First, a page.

The adze blank was not ground, and this blank may have been an export product from the quarry.  The shape of the adze blank suggests that the finished adze would have been a Type IX, Type XI, or, if substantially ground, a Type X in Green and Davidson’s adze typology for Samoa.

The migration across the Pacific Islands was the last major movement of humans into unoccupied parts of the planet.  Generations of archaeologists, anthropologists, and linguists have researched this profound event, and artefacts on Pacific islands—including stone and shell adzes—have played an important role in telling the story.

The Pacific was colonised by people from the Austronesian language family.  The Austronesian homeland was in the region around Taiwan, including neighbouring islands and along the coast of China and in the Yangtze River basin.  These early Austronesians moved to Taiwan between about 12,000 and 8000 years ago.  Austronesian-speaking people migrated out of Taiwan to the northern Phillipines beginning about 5000 years ago, and also moved through Island Southeast Asia and journeyed as far west as Madagascar.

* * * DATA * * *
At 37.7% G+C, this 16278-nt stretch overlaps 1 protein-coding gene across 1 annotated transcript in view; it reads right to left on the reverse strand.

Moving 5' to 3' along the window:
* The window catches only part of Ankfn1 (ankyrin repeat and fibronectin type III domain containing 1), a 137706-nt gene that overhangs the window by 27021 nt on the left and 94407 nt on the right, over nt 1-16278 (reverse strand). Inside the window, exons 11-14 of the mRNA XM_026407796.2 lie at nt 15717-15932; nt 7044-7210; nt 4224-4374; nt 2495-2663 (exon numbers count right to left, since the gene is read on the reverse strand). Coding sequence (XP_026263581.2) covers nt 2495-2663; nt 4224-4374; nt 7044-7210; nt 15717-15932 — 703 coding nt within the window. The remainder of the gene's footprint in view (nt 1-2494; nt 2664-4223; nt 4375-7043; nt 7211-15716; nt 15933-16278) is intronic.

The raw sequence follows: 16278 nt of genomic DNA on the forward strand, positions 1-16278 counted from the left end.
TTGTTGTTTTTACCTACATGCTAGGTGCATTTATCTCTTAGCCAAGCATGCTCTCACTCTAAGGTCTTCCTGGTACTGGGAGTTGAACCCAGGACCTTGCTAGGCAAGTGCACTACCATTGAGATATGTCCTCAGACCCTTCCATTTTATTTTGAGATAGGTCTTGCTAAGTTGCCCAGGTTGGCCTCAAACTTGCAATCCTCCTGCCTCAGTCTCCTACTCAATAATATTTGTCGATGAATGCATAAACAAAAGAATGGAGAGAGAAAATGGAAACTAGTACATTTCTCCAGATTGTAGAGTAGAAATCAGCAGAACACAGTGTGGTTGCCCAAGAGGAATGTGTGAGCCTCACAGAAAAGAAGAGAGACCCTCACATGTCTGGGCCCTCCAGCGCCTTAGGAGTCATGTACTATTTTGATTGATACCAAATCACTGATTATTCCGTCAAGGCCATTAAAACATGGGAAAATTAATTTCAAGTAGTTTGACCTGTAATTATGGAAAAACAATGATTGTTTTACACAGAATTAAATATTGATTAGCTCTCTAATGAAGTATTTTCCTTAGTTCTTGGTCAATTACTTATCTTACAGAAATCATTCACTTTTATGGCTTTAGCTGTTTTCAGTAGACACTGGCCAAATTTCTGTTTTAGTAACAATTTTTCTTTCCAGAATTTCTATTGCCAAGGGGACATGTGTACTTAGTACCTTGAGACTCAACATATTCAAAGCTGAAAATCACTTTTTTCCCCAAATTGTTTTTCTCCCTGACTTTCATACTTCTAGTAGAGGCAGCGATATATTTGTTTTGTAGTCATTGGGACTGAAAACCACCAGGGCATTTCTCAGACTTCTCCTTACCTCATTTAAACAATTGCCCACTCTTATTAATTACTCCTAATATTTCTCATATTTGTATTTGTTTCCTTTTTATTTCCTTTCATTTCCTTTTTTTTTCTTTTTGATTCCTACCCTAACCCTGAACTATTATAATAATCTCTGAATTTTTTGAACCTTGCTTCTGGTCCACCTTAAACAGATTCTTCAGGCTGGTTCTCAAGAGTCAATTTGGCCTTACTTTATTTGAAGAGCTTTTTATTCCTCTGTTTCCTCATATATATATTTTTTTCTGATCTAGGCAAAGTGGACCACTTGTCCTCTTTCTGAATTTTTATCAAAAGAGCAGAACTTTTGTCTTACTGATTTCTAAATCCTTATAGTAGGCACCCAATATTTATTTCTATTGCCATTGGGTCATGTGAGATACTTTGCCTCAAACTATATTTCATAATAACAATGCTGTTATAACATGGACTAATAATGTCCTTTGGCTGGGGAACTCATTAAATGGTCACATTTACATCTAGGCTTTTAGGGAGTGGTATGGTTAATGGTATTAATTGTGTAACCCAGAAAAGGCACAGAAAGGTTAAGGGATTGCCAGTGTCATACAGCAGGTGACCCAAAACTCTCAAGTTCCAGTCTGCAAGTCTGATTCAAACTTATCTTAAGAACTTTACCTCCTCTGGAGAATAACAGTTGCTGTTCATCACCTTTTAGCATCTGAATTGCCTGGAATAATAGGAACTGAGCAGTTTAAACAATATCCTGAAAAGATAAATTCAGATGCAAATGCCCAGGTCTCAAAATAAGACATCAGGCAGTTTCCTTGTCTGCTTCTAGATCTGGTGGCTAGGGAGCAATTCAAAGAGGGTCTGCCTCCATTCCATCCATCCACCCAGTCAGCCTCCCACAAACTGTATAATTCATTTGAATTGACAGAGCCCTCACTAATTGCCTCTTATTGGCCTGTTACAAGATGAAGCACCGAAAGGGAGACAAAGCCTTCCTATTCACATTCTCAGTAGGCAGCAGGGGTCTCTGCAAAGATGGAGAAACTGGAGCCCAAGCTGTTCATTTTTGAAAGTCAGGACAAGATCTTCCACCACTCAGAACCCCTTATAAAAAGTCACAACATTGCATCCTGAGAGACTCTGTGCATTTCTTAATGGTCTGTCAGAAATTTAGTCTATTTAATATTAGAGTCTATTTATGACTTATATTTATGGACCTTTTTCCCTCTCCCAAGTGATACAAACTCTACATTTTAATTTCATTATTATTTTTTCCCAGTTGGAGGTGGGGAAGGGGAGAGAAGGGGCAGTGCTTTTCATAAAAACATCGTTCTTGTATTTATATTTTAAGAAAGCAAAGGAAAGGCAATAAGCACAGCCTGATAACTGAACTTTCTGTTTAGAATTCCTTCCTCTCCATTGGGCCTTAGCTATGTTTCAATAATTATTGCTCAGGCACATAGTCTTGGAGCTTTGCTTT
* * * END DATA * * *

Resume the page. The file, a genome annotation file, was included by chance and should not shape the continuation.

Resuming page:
The Austronesians discovered the Mariana Islands by about 3500 years ago, becoming the first people to colonise the Pacific.  Initially they brought rice cultivation with them, but this was abandoned in later migrations.  At about the same time, people left the northern Phillipines or the Mariana Islands and began colonising the Solomon Islands and the Bismarck Archipelago, mostly skirting around New Guinea.  Archaeologists refer to these people as the Lapita, defined by their distinctive technologies and subsistence practices, but particularly by pottery decorated with complex dentate-stamped designs.  The Lapita people colonised many of the Melanesian islands, eventually voyaging and settling New Caledonia, Fiji, and Tonga, reaching their easternmost expansion with the colonisation of Samoa around 2800 BP.